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I've never voted for PG, but I at least give him credit for at least giving this decision serious consideration rather than just automatically be against it (a la Winburn, Smitherman, etc.).

 

I do agree that PG is the key piece in holding this project together.  Each council member is welcome to form their own decision, but hopefully each member will consider the response to each of these questions before voting yes/no.

 

 

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8. What are the costs per month to delay the project, and please break down exactly how/where that number comes from? (Regarding Question 8, it seems Feds might see any delay as grounds for asking for their $ back).

 

 

That is a question that I would hope every single council member would ask before voting to pause construction and reconsider. Even Winburn, Slitherman, and Murray should want to know that. I would imagine the "standby" costs are over $10,000 a day, if not $15,000.  Council would be wasting almost as much as the average Cincinnatians annual income every day they halt construction to “reconsider.”  I don't know how anyone could think the streetcar is a waste of money but that isn't.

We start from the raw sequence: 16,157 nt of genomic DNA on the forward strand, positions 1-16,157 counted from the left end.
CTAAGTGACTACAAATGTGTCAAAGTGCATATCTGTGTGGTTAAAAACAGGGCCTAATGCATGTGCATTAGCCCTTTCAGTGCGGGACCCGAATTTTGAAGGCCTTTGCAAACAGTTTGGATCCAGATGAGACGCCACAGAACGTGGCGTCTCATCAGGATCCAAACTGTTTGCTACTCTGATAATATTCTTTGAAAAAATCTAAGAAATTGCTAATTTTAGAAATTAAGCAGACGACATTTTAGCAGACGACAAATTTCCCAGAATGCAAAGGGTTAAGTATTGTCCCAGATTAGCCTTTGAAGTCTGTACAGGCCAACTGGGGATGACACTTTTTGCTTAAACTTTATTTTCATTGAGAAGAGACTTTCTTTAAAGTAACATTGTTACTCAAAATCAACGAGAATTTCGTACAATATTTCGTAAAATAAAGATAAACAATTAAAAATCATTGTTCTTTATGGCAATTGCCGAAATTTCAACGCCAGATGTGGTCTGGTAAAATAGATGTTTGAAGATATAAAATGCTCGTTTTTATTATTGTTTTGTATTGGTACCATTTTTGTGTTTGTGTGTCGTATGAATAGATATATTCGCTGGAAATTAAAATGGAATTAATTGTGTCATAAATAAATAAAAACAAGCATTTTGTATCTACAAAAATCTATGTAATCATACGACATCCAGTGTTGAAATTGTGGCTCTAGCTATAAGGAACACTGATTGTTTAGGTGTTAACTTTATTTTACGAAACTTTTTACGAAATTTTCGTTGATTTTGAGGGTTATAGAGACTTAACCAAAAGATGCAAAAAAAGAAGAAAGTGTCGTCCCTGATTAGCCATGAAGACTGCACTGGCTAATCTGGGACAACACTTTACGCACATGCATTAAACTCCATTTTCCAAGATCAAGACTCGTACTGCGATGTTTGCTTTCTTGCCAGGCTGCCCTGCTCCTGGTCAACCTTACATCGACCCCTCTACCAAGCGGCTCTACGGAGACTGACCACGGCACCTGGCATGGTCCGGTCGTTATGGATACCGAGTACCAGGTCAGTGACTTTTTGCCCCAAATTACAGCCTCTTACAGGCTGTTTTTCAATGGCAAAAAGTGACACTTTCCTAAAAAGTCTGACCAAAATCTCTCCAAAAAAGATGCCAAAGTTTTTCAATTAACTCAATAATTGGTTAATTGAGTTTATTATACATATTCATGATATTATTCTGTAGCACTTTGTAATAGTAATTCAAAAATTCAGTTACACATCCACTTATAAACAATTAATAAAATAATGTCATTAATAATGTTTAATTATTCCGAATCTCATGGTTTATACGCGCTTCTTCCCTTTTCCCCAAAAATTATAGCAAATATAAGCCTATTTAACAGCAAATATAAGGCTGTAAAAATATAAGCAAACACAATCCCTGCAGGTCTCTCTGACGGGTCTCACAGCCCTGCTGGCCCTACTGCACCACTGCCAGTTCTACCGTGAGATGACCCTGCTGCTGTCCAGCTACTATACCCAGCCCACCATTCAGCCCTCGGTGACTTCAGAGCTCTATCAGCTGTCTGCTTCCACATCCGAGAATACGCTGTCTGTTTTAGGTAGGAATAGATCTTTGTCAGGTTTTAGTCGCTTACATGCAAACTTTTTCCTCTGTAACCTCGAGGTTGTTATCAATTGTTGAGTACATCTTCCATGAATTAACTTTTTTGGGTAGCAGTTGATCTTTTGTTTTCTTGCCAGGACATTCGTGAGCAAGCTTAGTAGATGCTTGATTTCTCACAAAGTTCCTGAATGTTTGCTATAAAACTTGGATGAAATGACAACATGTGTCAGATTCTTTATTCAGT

This is a very good question.  And the thing is, it's not like the companies (M-P-D and their subs) are just going to have their employees that are currently working on this project sit on the sidelines until this thing plays out.  Each company is going to have to move these employees to other jobs, and depending on how long a delay drags out, it's going to become a burden to remove that employee from their relocated job to come back onto the streetcar project.  If I'm one of M-P-D's subs, you can darn well bet I'm going to be asking for additional fees to compensate me for the inefficiencies of having to re-assign employees to other projects and then back.  And for any of you familiar with the construction business, in change order situations like this, all power is in the hands of the contractor, and the city should brace themselves for getting the raw end of this deal.